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The Gender, Sexuality, and Women’s Studies Program, the Center for Research in Feminist, Queer, and Transgender Studies, and the Penn Women's Center is hosting a three-day symposium from Feb. 29 to March 2. 

Credit: Anna Vazhaeparambil

The Gender, Sexuality, and Women’s Studies Program is hosting a symposium alongside the Center for Research in Feminist, Queer, and Transgender Studies and the Penn Women’s Center to celebrate 50 years of gender advocacy and scholarship at Penn. 

The symposium, which lasts from Feb. 29 to March 2, features a variety of faculty, scholars, and alumni across GSWS, FQT, and PWC. The panel discussions will explore multi-generational perspectives to highlight the evolving history of these programs and their impact on the University. 

“The fact that we've been around for 50 years is a really big deal and it's worthy of celebration,” Penn Women's Center Director Elisa Foster said. “It’s worthy of taking a critical look at how we are addressing issues around gender and equity right now, but it's also worthy of celebration and joy, acknowledging the amazing work that generations of people have contributed to both the Women's Center and the Women's Studies program, and FQT.”

The event features discussions on topics including “Gender and Sexuality in Medicine and Science,” “The Futures of Gender and Sexuality Studies,” “50 Years of Gender Studies & Social Justice Advocacy at Penn,” and “GSWS in a Nation without Reproductive Autonomy, Affirmative Action, or LGBTQ Rights.” 

Senior Director of the Eidos LGBTQ+ Health Initiative Jessica Halem will moderate the discussion focused on gender and sexuality studies in healthcare, including speakers from various Penn science departments. 

“Gender Studies is also science, evidence of gender and sex and sexuality in our lives,” Halem said to The Daily Pennsylvanian. “And that's what we do."

Richard L. Fisher Professor of English and Faculty Director of the Program in Asian American Studies David Eng will lead conversation about the current state of gender and sexuality studies, as well as its future trajectory at Penn and beyond. The event also features demonstrations, including the “Trans Oral History Project” and “Breathless/Living: Histories/Crises/Poetry.” 

Following the 50th anniversary celebration of the Penn Women’s Center in November of last year, the three programs seek to honor the accomplishments made for gender equity and education throughout the years. In addition to serving as a reunion for GSWS alumni, the event will allow speakers and attendees to compare and contrast their experiences across disciplines, reflecting the program’s history and developmental impact on the Penn community.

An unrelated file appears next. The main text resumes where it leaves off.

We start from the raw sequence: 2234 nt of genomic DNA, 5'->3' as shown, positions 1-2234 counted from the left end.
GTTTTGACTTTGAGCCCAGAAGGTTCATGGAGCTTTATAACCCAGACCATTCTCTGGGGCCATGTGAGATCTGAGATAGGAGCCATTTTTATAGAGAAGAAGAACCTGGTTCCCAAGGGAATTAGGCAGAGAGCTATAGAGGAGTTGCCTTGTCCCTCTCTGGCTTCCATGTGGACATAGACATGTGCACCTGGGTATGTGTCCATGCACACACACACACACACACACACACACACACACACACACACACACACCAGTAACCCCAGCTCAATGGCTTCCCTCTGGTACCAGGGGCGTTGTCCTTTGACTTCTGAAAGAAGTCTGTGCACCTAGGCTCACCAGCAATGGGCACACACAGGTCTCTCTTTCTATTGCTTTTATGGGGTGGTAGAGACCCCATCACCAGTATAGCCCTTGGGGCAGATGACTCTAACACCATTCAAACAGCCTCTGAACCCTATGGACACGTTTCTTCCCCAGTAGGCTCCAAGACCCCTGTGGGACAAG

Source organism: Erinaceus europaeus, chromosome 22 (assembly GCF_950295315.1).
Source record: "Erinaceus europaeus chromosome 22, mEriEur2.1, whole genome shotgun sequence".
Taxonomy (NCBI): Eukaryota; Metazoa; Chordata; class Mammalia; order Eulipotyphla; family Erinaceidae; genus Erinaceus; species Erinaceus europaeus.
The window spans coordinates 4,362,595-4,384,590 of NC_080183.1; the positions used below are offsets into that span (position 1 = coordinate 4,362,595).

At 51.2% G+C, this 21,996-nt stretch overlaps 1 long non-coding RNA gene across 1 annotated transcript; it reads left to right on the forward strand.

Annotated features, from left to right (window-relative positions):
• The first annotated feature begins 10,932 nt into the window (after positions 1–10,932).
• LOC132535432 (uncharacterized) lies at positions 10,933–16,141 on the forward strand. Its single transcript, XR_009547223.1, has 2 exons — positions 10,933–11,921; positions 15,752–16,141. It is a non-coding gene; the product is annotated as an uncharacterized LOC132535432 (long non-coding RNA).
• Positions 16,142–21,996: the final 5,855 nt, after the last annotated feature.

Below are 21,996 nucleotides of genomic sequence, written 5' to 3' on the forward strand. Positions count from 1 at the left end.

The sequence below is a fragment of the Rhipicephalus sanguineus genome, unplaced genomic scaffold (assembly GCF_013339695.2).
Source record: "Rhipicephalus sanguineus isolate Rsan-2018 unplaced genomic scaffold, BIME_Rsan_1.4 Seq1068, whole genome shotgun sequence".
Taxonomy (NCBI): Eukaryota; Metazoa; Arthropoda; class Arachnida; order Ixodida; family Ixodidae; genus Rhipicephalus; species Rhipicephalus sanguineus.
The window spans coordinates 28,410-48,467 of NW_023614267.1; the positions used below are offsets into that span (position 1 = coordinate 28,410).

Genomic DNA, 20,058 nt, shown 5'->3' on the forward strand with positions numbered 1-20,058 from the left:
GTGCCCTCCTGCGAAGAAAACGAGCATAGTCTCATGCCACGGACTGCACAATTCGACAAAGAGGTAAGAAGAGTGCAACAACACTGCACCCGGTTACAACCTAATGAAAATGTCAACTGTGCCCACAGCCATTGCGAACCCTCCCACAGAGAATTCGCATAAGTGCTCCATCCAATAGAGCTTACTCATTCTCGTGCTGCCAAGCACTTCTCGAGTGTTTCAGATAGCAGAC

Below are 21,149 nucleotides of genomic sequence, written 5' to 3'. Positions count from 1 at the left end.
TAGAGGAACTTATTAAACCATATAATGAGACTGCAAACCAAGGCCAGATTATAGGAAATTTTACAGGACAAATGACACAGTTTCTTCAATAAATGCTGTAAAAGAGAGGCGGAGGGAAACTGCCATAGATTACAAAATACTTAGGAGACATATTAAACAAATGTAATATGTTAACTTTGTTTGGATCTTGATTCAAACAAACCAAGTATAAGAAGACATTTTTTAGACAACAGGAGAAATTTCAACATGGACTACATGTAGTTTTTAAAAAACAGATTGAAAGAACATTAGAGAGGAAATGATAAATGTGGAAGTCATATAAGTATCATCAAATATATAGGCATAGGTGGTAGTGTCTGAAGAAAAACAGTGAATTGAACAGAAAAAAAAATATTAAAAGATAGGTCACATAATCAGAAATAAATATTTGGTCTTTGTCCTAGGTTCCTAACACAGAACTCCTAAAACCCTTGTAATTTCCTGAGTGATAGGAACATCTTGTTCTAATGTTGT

Associate Director of the GSWS Program Gwendolyn Beetham described the program's historic fight against discrimination of academic material and curricula.  

“The field itself was really born out of that need to create something that was different within the university and really pushed the university to be more inclusive as a whole,” Beetham said.

The GSWS program now facilitates hundreds of graduates and consists of 48 core faculty and nearly 100 affiliated faculty across each school at Penn, offering courses, majors, minors, and graduate certificates related to gender and sexuality studies. 

Foster said that PWC can offer opportunities that complement students' academic pursuits.

“While GSWS and FQT are doing the research, and they're doing the work of educating our students, we're in the space of providing opportunities for them to actually realize those things that they're studying and put them into practice," Foster said. 

Foster added that the symposium will highlight how PWC's work has evolved to address the "needs of the current landscape of Gender and Women's Studies.” 

In 1973, several women of the Penn community organized a sit-in in College Hall to protest the lack of concern regarding sexual violence against women. This demand for change led to the founding of the Penn Women’s Center, which is dedicated to providing inclusive support for Penn students and advocating for gender equity. 

The FTQ Center was established in 1984 as the Alice Paul Center, after the suffragist Alice Paul who received a Ph.D. from Penn. The center was renamed in 2021 to recognize the collective nature of its research and scholarly community. 

“There isn't one department or one school at the University that doesn't benefit from understanding the role of gender in their work,” Halem said.